I know you’ll love this book just as much as I do—so much so that I’m offering you the opportunity to win it! Lindsey, her publisher Abrams, and her Canadian communications agency, eleven05, are generously giving away FIVE COPIES of the book to lucky Canadian readers of Food Nouveau! Scroll down to the bottom of this post to enter, and win your very own copy of The New Paris. The giveaway has ended! Congratulations to the lucky winners listed at the bottom of this post!
Pssst… American and international readers: Make sure to follow Lindsey on Instagram. Her feed is gorgeous, and great for keeping up-to-date with what’s happening and delicious in Paris! Plus, since the release of her book, she’s been hosting all sorts of fun contests and relaying news about giveaway opportunities.
Today’s Hazelnut Shortbread Cookies with Roasted Strawberry Buttercream recipe was inspired by Bontemps Pâtisserie, a North Marais pastry shop featured on pages 144 and 145 of The New Paris. Bontemps Pâtisserie elevates shortbread-making to an art form, and since I’ve yet to visit, I instead bake cookies I hope to be a worthy homage.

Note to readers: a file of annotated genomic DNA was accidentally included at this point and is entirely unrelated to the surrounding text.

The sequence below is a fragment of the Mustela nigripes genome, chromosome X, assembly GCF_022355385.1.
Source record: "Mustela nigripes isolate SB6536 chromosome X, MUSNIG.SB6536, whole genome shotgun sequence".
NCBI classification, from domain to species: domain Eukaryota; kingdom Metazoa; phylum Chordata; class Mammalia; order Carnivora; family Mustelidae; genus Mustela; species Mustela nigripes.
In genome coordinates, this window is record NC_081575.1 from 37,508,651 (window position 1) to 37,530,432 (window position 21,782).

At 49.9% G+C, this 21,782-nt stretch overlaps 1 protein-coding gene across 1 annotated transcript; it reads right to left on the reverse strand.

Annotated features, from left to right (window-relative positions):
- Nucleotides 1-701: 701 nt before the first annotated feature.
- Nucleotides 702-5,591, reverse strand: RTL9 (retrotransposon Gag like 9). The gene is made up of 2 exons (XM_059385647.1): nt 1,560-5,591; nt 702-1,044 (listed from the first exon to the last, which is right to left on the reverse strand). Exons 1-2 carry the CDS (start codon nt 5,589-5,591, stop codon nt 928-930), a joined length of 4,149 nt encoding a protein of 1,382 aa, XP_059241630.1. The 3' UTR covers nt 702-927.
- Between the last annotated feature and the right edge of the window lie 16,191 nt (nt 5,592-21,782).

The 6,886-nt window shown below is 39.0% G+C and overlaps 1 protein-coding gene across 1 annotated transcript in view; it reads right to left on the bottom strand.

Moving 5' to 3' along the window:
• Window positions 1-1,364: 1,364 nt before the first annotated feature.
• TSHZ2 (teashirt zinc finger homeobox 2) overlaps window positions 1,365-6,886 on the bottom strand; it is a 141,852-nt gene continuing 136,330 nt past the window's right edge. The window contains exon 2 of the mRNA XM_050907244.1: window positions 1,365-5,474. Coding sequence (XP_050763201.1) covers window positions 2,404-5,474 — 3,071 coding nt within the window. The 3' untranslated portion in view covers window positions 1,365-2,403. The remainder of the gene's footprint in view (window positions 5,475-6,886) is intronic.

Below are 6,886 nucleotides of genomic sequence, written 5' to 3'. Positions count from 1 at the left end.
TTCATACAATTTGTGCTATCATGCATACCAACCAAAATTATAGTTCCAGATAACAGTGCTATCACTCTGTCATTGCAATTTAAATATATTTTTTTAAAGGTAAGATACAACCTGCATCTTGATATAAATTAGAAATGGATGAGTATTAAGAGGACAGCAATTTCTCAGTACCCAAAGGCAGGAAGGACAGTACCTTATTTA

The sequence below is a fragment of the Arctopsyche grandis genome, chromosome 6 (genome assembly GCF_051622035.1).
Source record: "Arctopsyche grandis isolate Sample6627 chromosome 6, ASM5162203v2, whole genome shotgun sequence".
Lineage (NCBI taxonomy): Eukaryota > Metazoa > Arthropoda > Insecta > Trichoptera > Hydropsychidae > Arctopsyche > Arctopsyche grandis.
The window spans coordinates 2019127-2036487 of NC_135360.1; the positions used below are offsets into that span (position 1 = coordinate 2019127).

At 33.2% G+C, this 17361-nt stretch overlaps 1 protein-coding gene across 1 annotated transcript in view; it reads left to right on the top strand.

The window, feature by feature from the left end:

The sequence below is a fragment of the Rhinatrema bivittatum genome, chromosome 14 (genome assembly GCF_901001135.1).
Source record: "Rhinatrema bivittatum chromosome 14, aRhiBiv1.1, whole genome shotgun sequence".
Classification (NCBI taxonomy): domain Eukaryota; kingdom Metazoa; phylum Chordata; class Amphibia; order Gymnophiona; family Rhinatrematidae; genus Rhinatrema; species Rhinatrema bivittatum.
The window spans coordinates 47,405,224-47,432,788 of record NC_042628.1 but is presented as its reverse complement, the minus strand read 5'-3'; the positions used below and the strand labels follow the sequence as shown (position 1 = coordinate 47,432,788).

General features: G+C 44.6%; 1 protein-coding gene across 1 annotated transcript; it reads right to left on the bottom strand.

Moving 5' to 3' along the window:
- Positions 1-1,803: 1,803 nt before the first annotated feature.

My hazelnut shortbread cookies are crisp and buttery and great on their own—but inspired by Bontemps, which sandwiches its shortbreads with fruit curds and fillings, I filled mine with a dreamy roasted strawberry buttercream. That buttercream is liquid gold: in fact, it may be the very best thing I’ve ever made with fresh strawberries. It’s so good I plan on freezing batches of it while strawberries are in season. I imagine this buttercream to be a delicious way to enjoy the sweetest berries all year long, much like jams are. The colorful buttercream is fantastic in these cookies—hazelnuts and strawberries are so perfect for each other!—but it would also be fabulously memorable on a cake.
Makes 30 assembled hazelnut shortbread cookies.
These buttery Hazelnut Shortbread Cookies are filled with a bright Roasted Strawberry Buttercream that wonderfully showcases summer's bounty.
45 minPrep Time
1 hr, 15 Cook Time
2 hrTotal Time
For the roasted strawberries: Preheat the oven to 350°F (175°C). Line a baking sheet with parchment paper. In a large bowl, toss the strawberries with the maple syrup. Transfer to the prepared baking sheet. Roast for 30 minutes. Set the baking sheet over a rack and let the strawberries cool completely.
For the cookies: In a mixing bowl, combine the ground hazelnuts, flours, baking powder, and salt. In a second bowl, beat the butter, sugar, and vanilla together until the mixture is fluffy and pale, about 3 minutes. Add the egg yolk and beat well. Add the flour and hazelnut mixture and mix at low speed until the dough is just combined, about 1 minute. Gather the dough together into a ball, split in halves, then wrap each portion in plastic wrap. Refrigerate the dough for 30 minutes.
Set a rack in the middle of the oven. Preheat to 350°F. Line two baking sheets with parchment paper.